Today, I left home at 7:15 for my make-up work from 8:00-12:00. That’s a failure to keep the Sabbath Day holy, the fourth commandment in the Decalogue. But the issue whether the real Sabbath is Sunday or Saturday is still being debated. Until the time Christians have settled the matter, I won’t feel contrite working on a Sunday (or Saturday).

It’s a downward journey, I hear most people say. Once one has given up his Sunday for work, he’ll have very few excuses not to give up his evenings, holidays, even those precious moments with people dear to him.

Be a guest writer

For how can something be truly a representative of a certain sector if it is a thinking of an individual who has, for the longest time, been trying to isolate himself from the rest of the world?

Only after a necessary question is asked do we begin to find the correct solution.

There have been plans during the conception of this blog to invite guest writers. Few people responded. The articles submitted were either too specialized or to technical for the tone of this blog. There were email correspondence that showed promise but eventually died out. Either the proponents have given up or I was too inefficient in updating this blog that I ended up losing the people who could’ve been partners in realizing the main objects of this blog – letting twenty-somthings express themselves and challenging existing stereotypes associated with these group.

It so happened that I belong in this group who are in the forefront of change caught in a setting of constant flux. You may brand us ‘confused’ if you find yourself in the extreme end of cynicism or ‘simply seeking adventure and trying to have a real taste of life that they are just starting to live’ for people who empathize with our struggles.

They say that the twenty-somethings of our time are apolitical, indifferent, disinterested, selfish, even asexual. But time and again we have proven them false. We saw ourselves involved in the very vortex of change situated in different venues: in our family, community, university, the national scene, and in the world. We are as diverse as the colors that represent us, the job we do, or the opinions we have of life in general.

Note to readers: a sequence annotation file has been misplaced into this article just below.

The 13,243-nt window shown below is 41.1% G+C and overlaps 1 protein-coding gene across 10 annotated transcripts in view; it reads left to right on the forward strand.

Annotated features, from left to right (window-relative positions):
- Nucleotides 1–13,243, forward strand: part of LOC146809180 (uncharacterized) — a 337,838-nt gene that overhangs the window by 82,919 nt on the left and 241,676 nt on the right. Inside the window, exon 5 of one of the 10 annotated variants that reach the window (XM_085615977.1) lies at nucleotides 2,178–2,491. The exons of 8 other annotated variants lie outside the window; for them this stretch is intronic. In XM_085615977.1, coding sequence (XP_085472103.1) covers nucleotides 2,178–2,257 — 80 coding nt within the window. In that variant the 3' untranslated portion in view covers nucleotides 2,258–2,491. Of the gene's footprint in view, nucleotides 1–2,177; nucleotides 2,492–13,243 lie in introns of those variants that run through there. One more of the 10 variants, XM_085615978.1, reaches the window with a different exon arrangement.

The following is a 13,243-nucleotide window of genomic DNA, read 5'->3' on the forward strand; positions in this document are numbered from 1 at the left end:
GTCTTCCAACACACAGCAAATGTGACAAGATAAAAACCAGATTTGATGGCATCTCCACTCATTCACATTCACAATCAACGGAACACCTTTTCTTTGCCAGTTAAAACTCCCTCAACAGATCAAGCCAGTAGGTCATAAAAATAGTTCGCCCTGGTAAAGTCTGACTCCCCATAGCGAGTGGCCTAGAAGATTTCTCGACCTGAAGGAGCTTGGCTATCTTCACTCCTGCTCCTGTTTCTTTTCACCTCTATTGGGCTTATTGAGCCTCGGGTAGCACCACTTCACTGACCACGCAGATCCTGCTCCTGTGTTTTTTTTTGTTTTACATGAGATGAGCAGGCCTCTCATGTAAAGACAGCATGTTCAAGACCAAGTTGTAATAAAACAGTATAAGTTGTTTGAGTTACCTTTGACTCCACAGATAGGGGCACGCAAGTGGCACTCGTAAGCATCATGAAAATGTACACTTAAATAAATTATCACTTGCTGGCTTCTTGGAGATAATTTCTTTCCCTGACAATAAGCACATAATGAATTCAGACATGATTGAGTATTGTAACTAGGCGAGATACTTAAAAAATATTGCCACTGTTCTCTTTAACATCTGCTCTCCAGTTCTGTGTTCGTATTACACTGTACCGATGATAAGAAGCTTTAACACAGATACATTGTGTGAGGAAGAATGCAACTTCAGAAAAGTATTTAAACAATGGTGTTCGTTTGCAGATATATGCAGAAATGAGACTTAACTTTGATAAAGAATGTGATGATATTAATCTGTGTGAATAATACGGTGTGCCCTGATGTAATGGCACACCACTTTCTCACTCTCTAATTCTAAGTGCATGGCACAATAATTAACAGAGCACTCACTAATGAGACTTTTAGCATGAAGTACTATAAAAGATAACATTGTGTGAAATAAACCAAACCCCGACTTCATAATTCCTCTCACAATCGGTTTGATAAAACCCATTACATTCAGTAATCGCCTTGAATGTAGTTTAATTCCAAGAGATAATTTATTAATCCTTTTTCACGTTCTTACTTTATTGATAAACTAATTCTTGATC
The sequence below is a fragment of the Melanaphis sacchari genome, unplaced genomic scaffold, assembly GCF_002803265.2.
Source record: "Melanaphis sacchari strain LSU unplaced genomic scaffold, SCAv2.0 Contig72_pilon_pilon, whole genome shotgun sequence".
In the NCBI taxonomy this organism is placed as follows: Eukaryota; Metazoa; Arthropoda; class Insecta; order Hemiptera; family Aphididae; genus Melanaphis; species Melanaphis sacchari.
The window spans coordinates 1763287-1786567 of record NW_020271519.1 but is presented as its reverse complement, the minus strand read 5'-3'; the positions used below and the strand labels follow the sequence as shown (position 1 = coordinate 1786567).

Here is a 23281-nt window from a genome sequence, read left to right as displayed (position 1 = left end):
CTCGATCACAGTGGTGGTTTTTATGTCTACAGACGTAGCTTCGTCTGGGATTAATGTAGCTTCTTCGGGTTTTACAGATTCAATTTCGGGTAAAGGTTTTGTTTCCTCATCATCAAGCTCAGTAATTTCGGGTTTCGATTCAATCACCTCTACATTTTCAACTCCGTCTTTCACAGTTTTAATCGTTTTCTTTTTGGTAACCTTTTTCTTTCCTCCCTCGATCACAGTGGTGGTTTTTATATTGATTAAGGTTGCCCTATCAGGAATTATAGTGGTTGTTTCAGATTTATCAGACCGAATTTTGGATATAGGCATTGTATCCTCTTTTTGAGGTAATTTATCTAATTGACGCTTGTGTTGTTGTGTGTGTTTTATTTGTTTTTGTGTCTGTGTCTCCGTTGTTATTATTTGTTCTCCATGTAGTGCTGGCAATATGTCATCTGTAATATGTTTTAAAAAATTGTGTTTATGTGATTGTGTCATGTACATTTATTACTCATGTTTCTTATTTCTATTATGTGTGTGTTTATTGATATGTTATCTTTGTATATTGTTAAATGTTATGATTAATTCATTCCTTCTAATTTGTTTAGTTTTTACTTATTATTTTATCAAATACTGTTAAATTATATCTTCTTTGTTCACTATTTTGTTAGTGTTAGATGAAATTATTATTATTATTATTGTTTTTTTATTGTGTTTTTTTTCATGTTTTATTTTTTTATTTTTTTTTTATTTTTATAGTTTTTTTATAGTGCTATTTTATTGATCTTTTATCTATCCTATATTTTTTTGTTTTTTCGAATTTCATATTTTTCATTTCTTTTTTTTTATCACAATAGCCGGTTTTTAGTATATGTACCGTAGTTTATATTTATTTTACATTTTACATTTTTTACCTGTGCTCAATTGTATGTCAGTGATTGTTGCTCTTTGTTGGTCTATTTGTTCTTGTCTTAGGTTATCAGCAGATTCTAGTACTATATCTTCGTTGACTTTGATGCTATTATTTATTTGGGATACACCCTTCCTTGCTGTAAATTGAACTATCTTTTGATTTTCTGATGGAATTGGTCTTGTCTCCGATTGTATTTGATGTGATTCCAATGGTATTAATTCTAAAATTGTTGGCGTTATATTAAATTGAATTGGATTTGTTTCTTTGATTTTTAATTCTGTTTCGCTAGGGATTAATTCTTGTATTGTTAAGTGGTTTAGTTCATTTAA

We questioned prevailing mores, challenged the status quo, and transcended our supposed fate. We work in places unimaginable during our parents’ days. We travel to places beyond the confines of the comfort of our culture. No one can impose their thoughts on us, compel us to stay in one place, or do what we hate to do.

This blog is a celebration of that free spirit. And what better way to celebrate this spirit than to write about it.

Going Against the Current is inviting all twenty-something to write about anything – your experience, victory, defeat, first love, travel, work, passion, art, angst, sadness, frustration, hope, dream, plans for the future, disappointment, opinion, political leaning, school, sex, writing, food, fear, prognostication, prediction, criticism, anger. . . .

. . . .anything.

(You may send your entries to eraserattsokfev@yahoo.com.) And from there we’ll see.